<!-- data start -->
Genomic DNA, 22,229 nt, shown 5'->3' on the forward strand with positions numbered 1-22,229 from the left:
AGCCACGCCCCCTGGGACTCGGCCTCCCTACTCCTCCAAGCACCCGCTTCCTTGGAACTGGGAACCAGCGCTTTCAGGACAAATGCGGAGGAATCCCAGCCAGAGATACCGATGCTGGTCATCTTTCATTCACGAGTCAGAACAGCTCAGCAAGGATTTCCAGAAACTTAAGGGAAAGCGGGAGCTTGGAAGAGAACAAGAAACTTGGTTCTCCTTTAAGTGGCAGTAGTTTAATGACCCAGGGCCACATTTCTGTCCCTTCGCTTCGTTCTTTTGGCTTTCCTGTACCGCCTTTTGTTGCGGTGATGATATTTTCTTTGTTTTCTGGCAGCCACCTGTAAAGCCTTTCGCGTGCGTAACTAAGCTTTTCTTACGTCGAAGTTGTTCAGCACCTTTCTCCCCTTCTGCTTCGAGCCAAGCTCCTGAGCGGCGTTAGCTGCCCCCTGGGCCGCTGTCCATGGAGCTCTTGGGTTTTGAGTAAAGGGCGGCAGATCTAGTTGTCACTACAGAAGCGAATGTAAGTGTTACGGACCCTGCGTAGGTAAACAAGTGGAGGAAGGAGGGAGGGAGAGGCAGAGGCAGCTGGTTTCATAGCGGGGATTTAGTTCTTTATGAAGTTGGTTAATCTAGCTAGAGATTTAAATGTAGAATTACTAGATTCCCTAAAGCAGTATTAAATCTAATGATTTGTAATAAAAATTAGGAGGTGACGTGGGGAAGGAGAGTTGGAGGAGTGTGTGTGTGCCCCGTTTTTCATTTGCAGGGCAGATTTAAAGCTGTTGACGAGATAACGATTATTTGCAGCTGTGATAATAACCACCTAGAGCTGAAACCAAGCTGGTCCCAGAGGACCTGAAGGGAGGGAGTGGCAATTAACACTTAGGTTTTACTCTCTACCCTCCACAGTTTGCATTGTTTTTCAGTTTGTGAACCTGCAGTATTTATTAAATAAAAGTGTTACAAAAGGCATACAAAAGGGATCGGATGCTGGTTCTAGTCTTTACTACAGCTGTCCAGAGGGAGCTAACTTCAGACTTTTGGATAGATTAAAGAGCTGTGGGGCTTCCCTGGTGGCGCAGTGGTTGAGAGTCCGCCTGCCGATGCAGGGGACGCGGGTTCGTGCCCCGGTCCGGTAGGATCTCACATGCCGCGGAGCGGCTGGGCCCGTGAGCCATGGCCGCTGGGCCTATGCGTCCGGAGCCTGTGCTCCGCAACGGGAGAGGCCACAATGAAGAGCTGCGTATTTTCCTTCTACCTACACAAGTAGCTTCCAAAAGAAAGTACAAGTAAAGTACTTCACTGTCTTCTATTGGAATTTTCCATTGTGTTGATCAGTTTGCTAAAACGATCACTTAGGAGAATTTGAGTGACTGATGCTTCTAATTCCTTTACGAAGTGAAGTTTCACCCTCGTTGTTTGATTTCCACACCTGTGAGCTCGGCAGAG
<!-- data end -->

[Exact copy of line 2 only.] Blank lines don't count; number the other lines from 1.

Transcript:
AGCCACGCCCCCTGGGACTCGGCCTCCCTACTCCTCCAAGCACCCGCTTCCTTGGAACTGGGAACCAGCGCTTTCAGGACAAATGCGGAGGAATCCCAGCCAGAGATACCGATGCTGGTCATCTTTCATTCACGAGTCAGAACAGCTCAGCAAGGATTTCCAGAAACTTAAGGGAAAGCGGGAGCTTGGAAGAGAACAAGAAACTTGGTTCTCCTTTAAGTGGCAGTAGTTTAATGACCCAGGGCCACATTTCTGTCCCTTCGCTTCGTTCTTTTGGCTTTCCTGTACCGCCTTTTGTTGCGGTGATGATATTTTCTTTGTTTTCTGGCAGCCACCTGTAAAGCCTTTCGCGTGCGTAACTAAGCTTTTCTTACGTCGAAGTTGTTCAGCACCTTTCTCCCCTTCTGCTTCGAGCCAAGCTCCTGAGCGGCGTTAGCTGCCCCCTGGGCCGCTGTCCATGGAGCTCTTGGGTTTTGAGTAAAGGGCGGCAGATCTAGTTGTCACTACAGAAGCGAATGTAAGTGTTACGGACCCTGCGTAGGTAAACAAGTGGAGGAAGGAGGGAGGGAGAGGCAGAGGCAGCTGGTTTCATAGCGGGGATTTAGTTCTTTATGAAGTTGGTTAATCTAGCTAGAGATTTAAATGTAGAATTACTAGATTCCCTAAAGCAGTATTAAATCTAATGATTTGTAATAAAAATTAGGAGGTGACGTGGGGAAGGAGAGTTGGAGGAGTGTGTGTGTGCCCCGTTTTTCATTTGCAGGGCAGATTTAAAGCTGTTGACGAGATAACGATTATTTGCAGCTGTGATAATAACCACCTAGAGCTGAAACCAAGCTGGTCCCAGAGGACCTGAAGGGAGGGAGTGGCAATTAACACTTAGGTTTTACTCTCTACCCTCCACAGTTTGCATTGTTTTTCAGTTTGTGAACCTGCAGTATTTATTAAATAAAAGTGTTACAAAAGGCATACAAAAGGGATCGGATGCTGGTTCTAGTCTTTACTACAGCTGTCCAGAGGGAGCTAACTTCAGACTTTTGGATAGATTAAAGAGCTGTGGGGCTTCCCTGGTGGCGCAGTGGTTGAGAGTCCGCCTGCCGATGCAGGGGACGCGGGTTCGTGCCCCGGTCCGGTAGGATCTCACATGCCGCGGAGCGGCTGGGCCCGTGAGCCATGGCCGCTGGGCCTATGCGTCCGGAGCCTGTGCTCCGCAACGGGAGAGGCCACAATGAAGAGCTGCGTATTTTCCTTCTACCTACACAAGTAGCTTCCAAAAGAAAGTACAAGTAAAGTACTTCACTGTCTTCTATTGGAATTTTCCATTGTGTTGATCAGTTTGCTAAAACGATCACTTAGGAGAATTTGAGTGACTGATGCTTCTAATTCCTTTACGAAGTGAAGTTTCACCCTCGTTGTTTGATTTCCACACCTGTGAGCTCGGCAGAG